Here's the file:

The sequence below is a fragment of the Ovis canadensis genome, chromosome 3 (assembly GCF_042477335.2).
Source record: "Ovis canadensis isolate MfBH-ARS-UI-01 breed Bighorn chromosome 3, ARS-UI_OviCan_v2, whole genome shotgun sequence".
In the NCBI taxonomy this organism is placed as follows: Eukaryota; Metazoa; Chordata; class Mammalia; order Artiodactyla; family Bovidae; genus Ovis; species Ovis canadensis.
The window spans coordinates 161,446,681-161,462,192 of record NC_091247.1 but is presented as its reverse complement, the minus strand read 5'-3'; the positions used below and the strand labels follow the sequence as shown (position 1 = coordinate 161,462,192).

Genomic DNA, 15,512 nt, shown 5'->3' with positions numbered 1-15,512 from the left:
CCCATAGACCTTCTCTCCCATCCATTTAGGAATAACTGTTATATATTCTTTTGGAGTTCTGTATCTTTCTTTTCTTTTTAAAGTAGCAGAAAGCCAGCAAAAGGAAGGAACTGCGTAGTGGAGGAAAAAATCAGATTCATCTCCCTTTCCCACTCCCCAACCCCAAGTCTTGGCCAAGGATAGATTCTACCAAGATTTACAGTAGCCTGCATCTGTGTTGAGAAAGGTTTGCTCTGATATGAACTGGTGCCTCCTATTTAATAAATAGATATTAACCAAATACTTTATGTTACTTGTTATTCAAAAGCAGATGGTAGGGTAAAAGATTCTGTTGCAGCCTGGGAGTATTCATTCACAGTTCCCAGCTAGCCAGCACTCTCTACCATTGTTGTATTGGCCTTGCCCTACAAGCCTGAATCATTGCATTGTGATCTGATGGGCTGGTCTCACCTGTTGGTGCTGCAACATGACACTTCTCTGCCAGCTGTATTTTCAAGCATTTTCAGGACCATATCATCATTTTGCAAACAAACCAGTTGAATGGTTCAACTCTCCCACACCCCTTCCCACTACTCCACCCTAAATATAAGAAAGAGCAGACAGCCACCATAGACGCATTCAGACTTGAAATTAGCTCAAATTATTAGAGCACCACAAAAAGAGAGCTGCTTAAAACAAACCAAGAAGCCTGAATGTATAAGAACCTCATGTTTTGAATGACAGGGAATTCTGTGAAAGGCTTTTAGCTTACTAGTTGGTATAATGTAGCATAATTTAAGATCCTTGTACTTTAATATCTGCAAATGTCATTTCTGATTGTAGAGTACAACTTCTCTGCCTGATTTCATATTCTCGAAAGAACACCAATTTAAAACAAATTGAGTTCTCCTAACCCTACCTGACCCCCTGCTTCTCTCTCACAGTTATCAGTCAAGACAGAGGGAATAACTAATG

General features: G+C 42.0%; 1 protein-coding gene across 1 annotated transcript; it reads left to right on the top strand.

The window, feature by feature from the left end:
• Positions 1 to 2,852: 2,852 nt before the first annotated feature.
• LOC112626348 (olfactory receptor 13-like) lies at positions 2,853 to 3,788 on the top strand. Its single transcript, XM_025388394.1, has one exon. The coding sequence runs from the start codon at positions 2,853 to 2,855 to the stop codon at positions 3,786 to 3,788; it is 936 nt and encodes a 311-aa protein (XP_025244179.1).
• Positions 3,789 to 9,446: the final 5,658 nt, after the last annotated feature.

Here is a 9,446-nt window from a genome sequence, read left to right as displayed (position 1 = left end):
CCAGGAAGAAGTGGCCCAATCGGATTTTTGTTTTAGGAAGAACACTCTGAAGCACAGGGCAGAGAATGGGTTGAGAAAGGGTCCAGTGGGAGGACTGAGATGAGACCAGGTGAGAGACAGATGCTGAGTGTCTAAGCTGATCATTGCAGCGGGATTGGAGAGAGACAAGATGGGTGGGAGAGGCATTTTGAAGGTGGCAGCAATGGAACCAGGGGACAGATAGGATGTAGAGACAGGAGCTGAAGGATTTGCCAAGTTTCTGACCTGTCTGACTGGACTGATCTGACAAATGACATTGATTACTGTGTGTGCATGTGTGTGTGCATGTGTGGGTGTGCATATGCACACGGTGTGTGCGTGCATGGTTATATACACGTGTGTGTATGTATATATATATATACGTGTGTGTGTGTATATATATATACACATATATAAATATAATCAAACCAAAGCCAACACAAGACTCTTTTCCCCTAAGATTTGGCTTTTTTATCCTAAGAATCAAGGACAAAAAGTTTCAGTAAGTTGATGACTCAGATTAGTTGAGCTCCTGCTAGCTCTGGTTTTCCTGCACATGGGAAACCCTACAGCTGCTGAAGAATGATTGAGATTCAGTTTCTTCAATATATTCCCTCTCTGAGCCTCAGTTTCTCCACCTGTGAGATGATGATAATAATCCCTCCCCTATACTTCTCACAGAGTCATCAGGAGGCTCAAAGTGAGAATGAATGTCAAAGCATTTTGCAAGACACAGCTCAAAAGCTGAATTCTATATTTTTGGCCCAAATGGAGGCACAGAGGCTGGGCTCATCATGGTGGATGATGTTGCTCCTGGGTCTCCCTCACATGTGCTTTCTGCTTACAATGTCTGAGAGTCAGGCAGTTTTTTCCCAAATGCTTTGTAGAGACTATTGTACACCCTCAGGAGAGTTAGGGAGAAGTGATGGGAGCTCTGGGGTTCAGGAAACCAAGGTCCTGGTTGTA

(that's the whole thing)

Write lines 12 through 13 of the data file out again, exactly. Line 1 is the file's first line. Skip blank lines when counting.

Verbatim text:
Here is a 9,446-nt window from a genome sequence, read left to right as displayed (position 1 = left end):
CCAGGAAGAAGTGGCCCAATCGGATTTTTGTTTTAGGAAGAACACTCTGAAGCACAGGGCAGAGAATGGGTTGAGAAAGGGTCCAGTGGGAGGACTGAGATGAGACCAGGTGAGAGACAGATGCTGAGTGTCTAAGCTGATCATTGCAGCGGGATTGGAGAGAGACAAGATGGGTGGGAGAGGCATTTTGAAGGTGGCAGCAATGGAACCAGGGGACAGATAGGATGTAGAGACAGGAGCTGAAGGATTTGCCAAGTTTCTGACCTGTCTGACTGGACTGATCTGACAAATGACATTGATTACTGTGTGTGCATGTGTGTGTGCATGTGTGGGTGTGCATATGCACACGGTGTGTGCGTGCATGGTTATATACACGTGTGTGTATGTATATATATATATACGTGTGTGTGTGTATATATATATACACATATATAAATATAATCAAACCAAAGCCAACACAAGACTCTTTTCCCCTAAGATTTGGCTTTTTTATCCTAAGAATCAAGGACAAAAAGTTTCAGTAAGTTGATGACTCAGATTAGTTGAGCTCCTGCTAGCTCTGGTTTTCCTGCACATGGGAAACCCTACAGCTGCTGAAGAATGATTGAGATTCAGTTTCTTCAATATATTCCCTCTCTGAGCCTCAGTTTCTCCACCTGTGAGATGATGATAATAATCCCTCCCCTATACTTCTCACAGAGTCATCAGGAGGCTCAAAGTGAGAATGAATGTCAAAGCATTTTGCAAGACACAGCTCAAAAGCTGAATTCTATATTTTTGGCCCAAATGGAGGCACAGAGGCTGGGCTCATCATGGTGGATGATGTTGCTCCTGGGTCTCCCTCACATGTGCTTTCTGCTTACAATGTCTGAGAGTCAGGCAGTTTTTTCCCAAATGCTTTGTAGAGACTATTGTACACCCTCAGGAGAGTTAGGGAGAAGTGATGGGAGCTCTGGGGTTCAGGAAACCAAGGTCCTGGTTGTA